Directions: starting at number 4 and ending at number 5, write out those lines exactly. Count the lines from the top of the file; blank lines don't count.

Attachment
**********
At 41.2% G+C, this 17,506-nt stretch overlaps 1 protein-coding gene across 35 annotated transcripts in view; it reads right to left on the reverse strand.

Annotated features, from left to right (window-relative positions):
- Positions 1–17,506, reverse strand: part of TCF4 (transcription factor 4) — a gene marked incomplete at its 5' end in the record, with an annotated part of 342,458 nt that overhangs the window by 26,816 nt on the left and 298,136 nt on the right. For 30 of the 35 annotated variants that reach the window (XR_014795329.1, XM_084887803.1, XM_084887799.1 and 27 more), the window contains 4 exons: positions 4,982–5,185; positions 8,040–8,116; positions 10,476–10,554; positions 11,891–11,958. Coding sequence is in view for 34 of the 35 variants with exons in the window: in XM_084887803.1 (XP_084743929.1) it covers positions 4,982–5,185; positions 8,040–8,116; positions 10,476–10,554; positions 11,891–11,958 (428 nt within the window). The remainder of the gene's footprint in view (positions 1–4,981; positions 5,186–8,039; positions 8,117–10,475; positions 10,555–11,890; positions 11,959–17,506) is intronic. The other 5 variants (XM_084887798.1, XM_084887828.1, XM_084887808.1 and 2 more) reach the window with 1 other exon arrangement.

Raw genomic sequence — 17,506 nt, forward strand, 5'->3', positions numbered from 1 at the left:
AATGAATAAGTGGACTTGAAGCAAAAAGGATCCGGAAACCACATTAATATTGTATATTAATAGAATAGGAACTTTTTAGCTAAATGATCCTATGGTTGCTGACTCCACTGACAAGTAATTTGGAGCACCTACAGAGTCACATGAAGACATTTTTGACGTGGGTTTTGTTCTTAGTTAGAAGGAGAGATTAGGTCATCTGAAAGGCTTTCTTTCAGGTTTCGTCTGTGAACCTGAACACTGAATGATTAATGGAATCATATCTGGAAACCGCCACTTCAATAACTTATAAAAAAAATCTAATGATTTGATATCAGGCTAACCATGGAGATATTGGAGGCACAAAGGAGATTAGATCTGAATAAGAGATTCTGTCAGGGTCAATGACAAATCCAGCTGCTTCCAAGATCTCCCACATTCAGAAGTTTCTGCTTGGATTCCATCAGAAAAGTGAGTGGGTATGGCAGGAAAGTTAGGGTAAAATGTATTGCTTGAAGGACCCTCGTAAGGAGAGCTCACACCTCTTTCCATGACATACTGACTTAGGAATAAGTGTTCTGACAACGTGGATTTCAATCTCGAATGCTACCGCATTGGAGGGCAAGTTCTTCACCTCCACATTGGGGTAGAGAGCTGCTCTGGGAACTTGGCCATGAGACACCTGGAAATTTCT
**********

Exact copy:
Raw genomic sequence — 17,506 nt, forward strand, 5'->3', positions numbered from 1 at the left:
AATGAATAAGTGGACTTGAAGCAAAAAGGATCCGGAAACCACATTAATATTGTATATTAATAGAATAGGAACTTTTTAGCTAAATGATCCTATGGTTGCTGACTCCACTGACAAGTAATTTGGAGCACCTACAGAGTCACATGAAGACATTTTTGACGTGGGTTTTGTTCTTAGTTAGAAGGAGAGATTAGGTCATCTGAAAGGCTTTCTTTCAGGTTTCGTCTGTGAACCTGAACACTGAATGATTAATGGAATCATATCTGGAAACCGCCACTTCAATAACTTATAAAAAAAATCTAATGATTTGATATCAGGCTAACCATGGAGATATTGGAGGCACAAAGGAGATTAGATCTGAATAAGAGATTCTGTCAGGGTCAATGACAAATCCAGCTGCTTCCAAGATCTCCCACATTCAGAAGTTTCTGCTTGGATTCCATCAGAAAAGTGAGTGGGTATGGCAGGAAAGTTAGGGTAAAATGTATTGCTTGAAGGACCCTCGTAAGGAGAGCTCACACCTCTTTCCATGACATACTGACTTAGGAATAAGTGTTCTGACAACGTGGATTTCAATCTCGAATGCTACCGCATTGGAGGGCAAGTTCTTCACCTCCACATTGGGGTAGAGAGCTGCTCTGGGAACTTGGCCATGAGACACCTGGAAATTTCT